Dec 15, 2023 By Cindy Dampier
Converge Action Summit 2023
Our top 5 takeaways from Interface and IIDA’s annual gathering of designers and sustainability leaders Interface and IIDA’s annual summit
By Cindy Dampier Dec 15, 2023
Published in Articles

Designers aren’t known for sharing trade secrets or go-to strategies—unless you’re talking sustainability. At this year’s Interface + IIDA Converge Action Summit, our community of experts and designers showed up ready to give up the goods on everything from client strategies to unexpected resources.

As the Converge Summit marks its fifth year, the community has expanded to include the year-round Converge Council, and IIDA has been digging deeper into what designers need to foster greater sustainability in their practices and their firms. Two big-picture goals have emerged: Arm designers with actionable tools and insights that empower them to practice more sustainably; and spread those tactics and that shared knowledge to other designers and design communities.


Above Image: Converge Speakers, Joey Shea, IIDA (far left); Amy Trojacek, IIDA; Allison Smith, IIDA; Stacey Crumbaker, IIDA (center); Ana Pinto-Alexander, FIIDA; James Kerrigan, IIDA; Amie Keener, IIDA; and Paul Shariari, IIDA (far right). Image courtesy of Artistry & Light.

Experts in a range of sustainable practice areas and emerging design leaders convened in Dallas at the November event , and came away empowered with a fresh sense of community around sustainability and design, as well as those key actionable “nuggets.” Here are our top five takeaways from this year:

  1. Network up: Take advantage of the incredible transparency and desire to share best practices and ideas around sustainability. When you tap into a community of like-minded designers, you’ll find answers to questions, strategies that work, and resources you didn’t know you could tap—as well as that crucial peer support!

  2. Bake it in: You never have to make an argument for sustainable practices or products with clients, if you make it part of your design from the outset. “Frame sustainability as just being good design,” said Stacey Crumbaker, IIDA, International Board member. Want to make this even easier? Work within your firm to set standards for products in your library, so that all choices will be sustainable choices.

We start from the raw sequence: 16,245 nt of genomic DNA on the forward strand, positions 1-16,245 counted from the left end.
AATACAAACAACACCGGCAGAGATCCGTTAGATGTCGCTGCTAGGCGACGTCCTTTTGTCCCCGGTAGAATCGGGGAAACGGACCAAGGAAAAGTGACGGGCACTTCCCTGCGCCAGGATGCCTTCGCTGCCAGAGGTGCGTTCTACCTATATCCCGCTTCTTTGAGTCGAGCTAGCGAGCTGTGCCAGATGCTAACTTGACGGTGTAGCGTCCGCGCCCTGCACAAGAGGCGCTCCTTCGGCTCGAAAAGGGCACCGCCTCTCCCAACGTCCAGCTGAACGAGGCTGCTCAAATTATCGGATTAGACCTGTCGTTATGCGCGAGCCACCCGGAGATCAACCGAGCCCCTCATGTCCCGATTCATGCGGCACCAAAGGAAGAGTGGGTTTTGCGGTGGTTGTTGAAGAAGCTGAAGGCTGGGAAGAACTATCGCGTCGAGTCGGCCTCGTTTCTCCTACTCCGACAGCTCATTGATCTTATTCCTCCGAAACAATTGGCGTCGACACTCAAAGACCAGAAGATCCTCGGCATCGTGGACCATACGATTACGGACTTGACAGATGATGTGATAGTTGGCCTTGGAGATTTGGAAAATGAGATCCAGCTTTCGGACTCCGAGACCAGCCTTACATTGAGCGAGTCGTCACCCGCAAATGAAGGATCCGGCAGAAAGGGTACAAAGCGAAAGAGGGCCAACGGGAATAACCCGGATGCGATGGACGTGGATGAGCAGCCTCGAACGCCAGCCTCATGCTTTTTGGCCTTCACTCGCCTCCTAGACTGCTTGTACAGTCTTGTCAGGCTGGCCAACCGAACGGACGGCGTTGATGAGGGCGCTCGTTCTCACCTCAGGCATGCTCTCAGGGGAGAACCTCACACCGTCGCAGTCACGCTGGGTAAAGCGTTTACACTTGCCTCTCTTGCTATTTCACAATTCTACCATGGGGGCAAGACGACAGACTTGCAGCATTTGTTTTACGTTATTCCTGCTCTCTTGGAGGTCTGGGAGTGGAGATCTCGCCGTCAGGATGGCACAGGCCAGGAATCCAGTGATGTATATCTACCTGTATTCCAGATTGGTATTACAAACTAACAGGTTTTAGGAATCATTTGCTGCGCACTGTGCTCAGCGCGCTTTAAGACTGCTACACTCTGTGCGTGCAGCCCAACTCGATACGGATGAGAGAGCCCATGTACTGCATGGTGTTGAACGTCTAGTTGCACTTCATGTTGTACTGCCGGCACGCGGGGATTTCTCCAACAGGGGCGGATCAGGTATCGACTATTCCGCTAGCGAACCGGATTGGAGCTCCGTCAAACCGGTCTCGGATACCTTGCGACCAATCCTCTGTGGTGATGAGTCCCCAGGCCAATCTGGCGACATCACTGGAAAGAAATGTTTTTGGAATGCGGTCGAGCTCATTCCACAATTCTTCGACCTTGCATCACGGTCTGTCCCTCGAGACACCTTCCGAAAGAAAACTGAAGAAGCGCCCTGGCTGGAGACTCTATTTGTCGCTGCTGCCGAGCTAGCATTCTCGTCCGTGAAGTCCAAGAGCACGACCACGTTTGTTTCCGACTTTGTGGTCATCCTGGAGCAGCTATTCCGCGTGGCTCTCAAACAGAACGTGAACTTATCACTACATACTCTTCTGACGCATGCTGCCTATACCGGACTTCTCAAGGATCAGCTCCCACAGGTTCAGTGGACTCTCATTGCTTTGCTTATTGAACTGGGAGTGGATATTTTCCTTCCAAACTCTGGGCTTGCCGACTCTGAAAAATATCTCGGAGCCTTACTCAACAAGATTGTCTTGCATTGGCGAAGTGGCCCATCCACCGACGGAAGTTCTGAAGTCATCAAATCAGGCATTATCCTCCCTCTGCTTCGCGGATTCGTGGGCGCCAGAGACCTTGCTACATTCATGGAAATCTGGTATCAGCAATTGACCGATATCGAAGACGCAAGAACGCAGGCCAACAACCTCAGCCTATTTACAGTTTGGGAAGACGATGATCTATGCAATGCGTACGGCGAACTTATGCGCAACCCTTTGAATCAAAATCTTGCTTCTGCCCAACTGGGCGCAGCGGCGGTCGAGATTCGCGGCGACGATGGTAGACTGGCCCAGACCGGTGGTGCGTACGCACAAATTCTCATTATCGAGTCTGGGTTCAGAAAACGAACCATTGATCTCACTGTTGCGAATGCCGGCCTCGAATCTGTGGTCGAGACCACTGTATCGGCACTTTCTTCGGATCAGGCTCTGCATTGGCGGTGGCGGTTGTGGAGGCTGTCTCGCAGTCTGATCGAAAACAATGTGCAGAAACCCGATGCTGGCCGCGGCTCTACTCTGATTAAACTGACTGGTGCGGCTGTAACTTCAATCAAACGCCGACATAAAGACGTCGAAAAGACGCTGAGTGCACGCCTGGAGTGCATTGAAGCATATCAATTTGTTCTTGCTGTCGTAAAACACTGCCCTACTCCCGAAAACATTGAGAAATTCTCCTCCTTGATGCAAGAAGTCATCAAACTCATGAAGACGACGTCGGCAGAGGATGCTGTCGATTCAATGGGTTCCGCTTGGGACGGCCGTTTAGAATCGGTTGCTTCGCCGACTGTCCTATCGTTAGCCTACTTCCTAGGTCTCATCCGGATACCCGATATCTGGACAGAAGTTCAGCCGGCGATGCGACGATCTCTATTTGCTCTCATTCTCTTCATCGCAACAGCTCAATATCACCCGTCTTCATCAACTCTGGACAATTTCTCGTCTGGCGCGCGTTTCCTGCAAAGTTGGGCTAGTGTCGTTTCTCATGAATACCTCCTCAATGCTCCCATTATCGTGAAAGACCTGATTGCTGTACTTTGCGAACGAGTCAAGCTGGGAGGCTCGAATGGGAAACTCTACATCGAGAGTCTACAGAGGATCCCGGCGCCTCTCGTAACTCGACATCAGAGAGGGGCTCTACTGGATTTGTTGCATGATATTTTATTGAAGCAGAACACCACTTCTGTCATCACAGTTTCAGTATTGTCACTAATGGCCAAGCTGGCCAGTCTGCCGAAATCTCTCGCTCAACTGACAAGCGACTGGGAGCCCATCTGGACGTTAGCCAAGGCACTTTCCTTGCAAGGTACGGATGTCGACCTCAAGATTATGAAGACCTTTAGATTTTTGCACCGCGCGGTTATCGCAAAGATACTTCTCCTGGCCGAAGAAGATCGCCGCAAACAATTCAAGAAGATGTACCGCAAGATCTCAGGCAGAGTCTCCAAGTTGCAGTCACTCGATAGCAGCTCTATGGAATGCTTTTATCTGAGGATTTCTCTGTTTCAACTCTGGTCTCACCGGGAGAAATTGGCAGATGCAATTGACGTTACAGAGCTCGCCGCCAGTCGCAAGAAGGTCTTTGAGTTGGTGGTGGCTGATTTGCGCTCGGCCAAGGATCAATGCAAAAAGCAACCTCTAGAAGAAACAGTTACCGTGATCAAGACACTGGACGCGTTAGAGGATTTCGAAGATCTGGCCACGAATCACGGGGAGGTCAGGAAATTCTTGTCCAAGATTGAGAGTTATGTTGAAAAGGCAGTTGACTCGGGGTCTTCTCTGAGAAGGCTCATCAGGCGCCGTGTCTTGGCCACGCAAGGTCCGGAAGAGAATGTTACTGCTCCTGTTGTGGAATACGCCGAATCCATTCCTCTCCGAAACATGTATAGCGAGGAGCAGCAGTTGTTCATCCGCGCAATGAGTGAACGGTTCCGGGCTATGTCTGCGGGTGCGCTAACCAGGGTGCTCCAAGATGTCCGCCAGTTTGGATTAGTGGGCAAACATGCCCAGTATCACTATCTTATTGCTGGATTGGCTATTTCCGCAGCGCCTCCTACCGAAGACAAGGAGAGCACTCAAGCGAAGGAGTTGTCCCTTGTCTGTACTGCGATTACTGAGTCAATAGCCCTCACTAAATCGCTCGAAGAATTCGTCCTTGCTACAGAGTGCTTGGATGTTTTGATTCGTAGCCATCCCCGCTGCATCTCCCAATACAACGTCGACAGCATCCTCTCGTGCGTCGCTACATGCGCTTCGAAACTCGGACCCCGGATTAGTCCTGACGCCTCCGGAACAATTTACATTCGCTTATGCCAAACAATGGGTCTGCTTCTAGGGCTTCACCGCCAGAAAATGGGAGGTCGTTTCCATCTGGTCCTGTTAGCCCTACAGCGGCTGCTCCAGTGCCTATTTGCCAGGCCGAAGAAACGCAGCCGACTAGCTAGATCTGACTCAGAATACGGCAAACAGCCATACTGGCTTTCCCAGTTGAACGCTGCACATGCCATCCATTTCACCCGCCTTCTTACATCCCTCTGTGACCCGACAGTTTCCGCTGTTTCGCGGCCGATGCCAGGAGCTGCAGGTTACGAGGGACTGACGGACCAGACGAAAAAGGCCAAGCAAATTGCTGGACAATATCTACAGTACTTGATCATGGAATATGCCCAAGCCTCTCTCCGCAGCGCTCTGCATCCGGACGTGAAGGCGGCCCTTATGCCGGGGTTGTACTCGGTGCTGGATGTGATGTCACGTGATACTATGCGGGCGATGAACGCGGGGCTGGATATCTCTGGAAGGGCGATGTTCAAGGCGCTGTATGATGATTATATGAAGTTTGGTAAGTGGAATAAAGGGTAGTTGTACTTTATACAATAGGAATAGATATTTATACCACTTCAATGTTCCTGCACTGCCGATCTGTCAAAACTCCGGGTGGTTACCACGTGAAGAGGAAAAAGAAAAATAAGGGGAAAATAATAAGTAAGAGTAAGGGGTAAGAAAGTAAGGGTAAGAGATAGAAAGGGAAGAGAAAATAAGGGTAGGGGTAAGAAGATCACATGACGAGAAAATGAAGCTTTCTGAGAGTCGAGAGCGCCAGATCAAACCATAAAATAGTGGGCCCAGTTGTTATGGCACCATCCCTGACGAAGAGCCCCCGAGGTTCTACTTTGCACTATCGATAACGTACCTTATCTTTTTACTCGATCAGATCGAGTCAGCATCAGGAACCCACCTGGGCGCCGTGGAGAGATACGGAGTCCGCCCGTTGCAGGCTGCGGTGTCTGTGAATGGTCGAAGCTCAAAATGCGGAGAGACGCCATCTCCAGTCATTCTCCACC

3. Find allies in unusual places: “A lot of companies have goals around sustainability,” said Allison Smith, IIDA, Sustainable Design Leader at HKS, “they have targets, so if you can help frame the work that you’re doing to show how they can help their business succeed, there’s a lot of power there.” Client employees who oversee corporate sustainability goals can be great advocates—look to bring them into your design process.

  4. Hold the checklist: Starting a project with a sustainability certification checklist doesn’t always yield the best or most satisfying results, in terms of actual impact. Start with a charette instead. Bringing all parties to the table as early as possible allows full transparency around the sustainability goals, gains valuable input and creative ideation, and increases buy-in for design solutions that have the biggest overall impact.

  5. Reconsider nature: Most of us are familiar with biophilic design, but biomimicry goes deeper. “Nature is an evolutionary design process,” said Kathy Zarsky, Biomimicry Design Researcher and Founder of Sustainable Strategy and Systems. “What we are witnessing is time tested recipes. These things work, so how can we apply them to our designs?” Taking a closer look at not only what we find in nature but how it works allows us to adapt both inspiration and concrete strategies from the natural world—a natural pattern for successful design with zero waste.
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